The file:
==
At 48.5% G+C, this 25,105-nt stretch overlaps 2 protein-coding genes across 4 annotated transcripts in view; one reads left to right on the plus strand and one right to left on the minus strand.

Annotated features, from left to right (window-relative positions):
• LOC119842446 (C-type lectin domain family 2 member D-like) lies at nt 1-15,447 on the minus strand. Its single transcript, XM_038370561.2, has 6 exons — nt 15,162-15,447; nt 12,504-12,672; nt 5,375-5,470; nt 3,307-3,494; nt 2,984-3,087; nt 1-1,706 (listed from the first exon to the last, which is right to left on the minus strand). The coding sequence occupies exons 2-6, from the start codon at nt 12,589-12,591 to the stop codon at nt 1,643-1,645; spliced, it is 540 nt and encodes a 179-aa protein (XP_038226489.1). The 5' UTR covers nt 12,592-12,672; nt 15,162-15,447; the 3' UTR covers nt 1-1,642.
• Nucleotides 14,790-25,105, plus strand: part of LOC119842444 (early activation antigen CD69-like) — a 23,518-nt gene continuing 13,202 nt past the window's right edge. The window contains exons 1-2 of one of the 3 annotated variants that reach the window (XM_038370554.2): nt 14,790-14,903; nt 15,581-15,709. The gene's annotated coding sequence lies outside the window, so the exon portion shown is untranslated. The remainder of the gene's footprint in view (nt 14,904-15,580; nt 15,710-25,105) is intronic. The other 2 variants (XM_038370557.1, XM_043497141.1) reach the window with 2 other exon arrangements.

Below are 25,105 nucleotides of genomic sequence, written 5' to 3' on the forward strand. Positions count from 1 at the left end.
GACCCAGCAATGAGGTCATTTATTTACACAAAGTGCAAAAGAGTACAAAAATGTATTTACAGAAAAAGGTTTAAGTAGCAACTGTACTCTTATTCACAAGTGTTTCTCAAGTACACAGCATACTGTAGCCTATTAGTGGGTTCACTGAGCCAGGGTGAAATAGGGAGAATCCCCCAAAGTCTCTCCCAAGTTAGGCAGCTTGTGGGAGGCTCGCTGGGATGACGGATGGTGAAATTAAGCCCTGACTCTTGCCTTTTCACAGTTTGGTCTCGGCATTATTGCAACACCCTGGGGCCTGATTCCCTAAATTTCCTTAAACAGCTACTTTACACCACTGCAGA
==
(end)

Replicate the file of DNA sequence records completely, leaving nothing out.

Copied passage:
At 48.5% G+C, this 25,105-nt stretch overlaps 2 protein-coding genes across 4 annotated transcripts in view; one reads left to right on the plus strand and one right to left on the minus strand.

Annotated features, from left to right (window-relative positions):
• LOC119842446 (C-type lectin domain family 2 member D-like) lies at nt 1-15,447 on the minus strand. Its single transcript, XM_038370561.2, has 6 exons — nt 15,162-15,447; nt 12,504-12,672; nt 5,375-5,470; nt 3,307-3,494; nt 2,984-3,087; nt 1-1,706 (listed from the first exon to the last, which is right to left on the minus strand). The coding sequence occupies exons 2-6, from the start codon at nt 12,589-12,591 to the stop codon at nt 1,643-1,645; spliced, it is 540 nt and encodes a 179-aa protein (XP_038226489.1). The 5' UTR covers nt 12,592-12,672; nt 15,162-15,447; the 3' UTR covers nt 1-1,642.
• Nucleotides 14,790-25,105, plus strand: part of LOC119842444 (early activation antigen CD69-like) — a 23,518-nt gene continuing 13,202 nt past the window's right edge. The window contains exons 1-2 of one of the 3 annotated variants that reach the window (XM_038370554.2): nt 14,790-14,903; nt 15,581-15,709. The gene's annotated coding sequence lies outside the window, so the exon portion shown is untranslated. The remainder of the gene's footprint in view (nt 14,904-15,580; nt 15,710-25,105) is intronic. The other 2 variants (XM_038370557.1, XM_043497141.1) reach the window with 2 other exon arrangements.

Below are 25,105 nucleotides of genomic sequence, written 5' to 3' on the forward strand. Positions count from 1 at the left end.
GACCCAGCAATGAGGTCATTTATTTACACAAAGTGCAAAAGAGTACAAAAATGTATTTACAGAAAAAGGTTTAAGTAGCAACTGTACTCTTATTCACAAGTGTTTCTCAAGTACACAGCATACTGTAGCCTATTAGTGGGTTCACTGAGCCAGGGTGAAATAGGGAGAATCCCCCAAAGTCTCTCCCAAGTTAGGCAGCTTGTGGGAGGCTCGCTGGGATGACGGATGGTGAAATTAAGCCCTGACTCTTGCCTTTTCACAGTTTGGTCTCGGCATTATTGCAACACCCTGGGGCCTGATTCCCTAAATTTCCTTAAACAGCTACTTTACACCACTGCAGA